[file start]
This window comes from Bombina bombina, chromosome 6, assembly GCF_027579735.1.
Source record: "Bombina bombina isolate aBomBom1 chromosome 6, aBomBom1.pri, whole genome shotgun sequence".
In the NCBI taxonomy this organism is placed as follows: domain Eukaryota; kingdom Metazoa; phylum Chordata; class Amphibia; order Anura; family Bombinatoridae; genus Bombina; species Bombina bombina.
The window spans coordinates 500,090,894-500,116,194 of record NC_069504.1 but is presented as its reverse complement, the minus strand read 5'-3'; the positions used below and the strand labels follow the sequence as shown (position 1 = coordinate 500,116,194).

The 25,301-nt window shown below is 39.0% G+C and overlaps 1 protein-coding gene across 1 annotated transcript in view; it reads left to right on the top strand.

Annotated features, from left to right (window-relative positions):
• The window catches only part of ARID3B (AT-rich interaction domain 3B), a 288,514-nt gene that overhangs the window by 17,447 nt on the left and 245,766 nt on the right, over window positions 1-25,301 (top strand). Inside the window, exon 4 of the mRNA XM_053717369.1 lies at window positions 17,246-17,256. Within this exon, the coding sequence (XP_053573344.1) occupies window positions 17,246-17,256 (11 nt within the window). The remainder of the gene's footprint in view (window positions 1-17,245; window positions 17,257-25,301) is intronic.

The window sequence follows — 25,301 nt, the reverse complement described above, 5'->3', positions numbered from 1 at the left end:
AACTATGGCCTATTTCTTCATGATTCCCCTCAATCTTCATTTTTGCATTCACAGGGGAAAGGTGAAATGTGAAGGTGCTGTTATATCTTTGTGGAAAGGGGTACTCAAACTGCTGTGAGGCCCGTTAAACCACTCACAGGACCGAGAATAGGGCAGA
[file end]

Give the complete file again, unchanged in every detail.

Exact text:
This window comes from Bombina bombina, chromosome 6, assembly GCF_027579735.1.
Source record: "Bombina bombina isolate aBomBom1 chromosome 6, aBomBom1.pri, whole genome shotgun sequence".
In the NCBI taxonomy this organism is placed as follows: domain Eukaryota; kingdom Metazoa; phylum Chordata; class Amphibia; order Anura; family Bombinatoridae; genus Bombina; species Bombina bombina.
The window spans coordinates 500,090,894-500,116,194 of record NC_069504.1 but is presented as its reverse complement, the minus strand read 5'-3'; the positions used below and the strand labels follow the sequence as shown (position 1 = coordinate 500,116,194).

The 25,301-nt window shown below is 39.0% G+C and overlaps 1 protein-coding gene across 1 annotated transcript in view; it reads left to right on the top strand.

Annotated features, from left to right (window-relative positions):
• The window catches only part of ARID3B (AT-rich interaction domain 3B), a 288,514-nt gene that overhangs the window by 17,447 nt on the left and 245,766 nt on the right, over window positions 1-25,301 (top strand). Inside the window, exon 4 of the mRNA XM_053717369.1 lies at window positions 17,246-17,256. Within this exon, the coding sequence (XP_053573344.1) occupies window positions 17,246-17,256 (11 nt within the window). The remainder of the gene's footprint in view (window positions 1-17,245; window positions 17,257-25,301) is intronic.

The window sequence follows — 25,301 nt, the reverse complement described above, 5'->3', positions numbered from 1 at the left end:
AACTATGGCCTATTTCTTCATGATTCCCCTCAATCTTCATTTTTGCATTCACAGGGGAAAGGTGAAATGTGAAGGTGCTGTTATATCTTTGTGGAAAGGGGTACTCAAACTGCTGTGAGGCCCGTTAAACCACTCACAGGACCGAGAATAGGGCAGA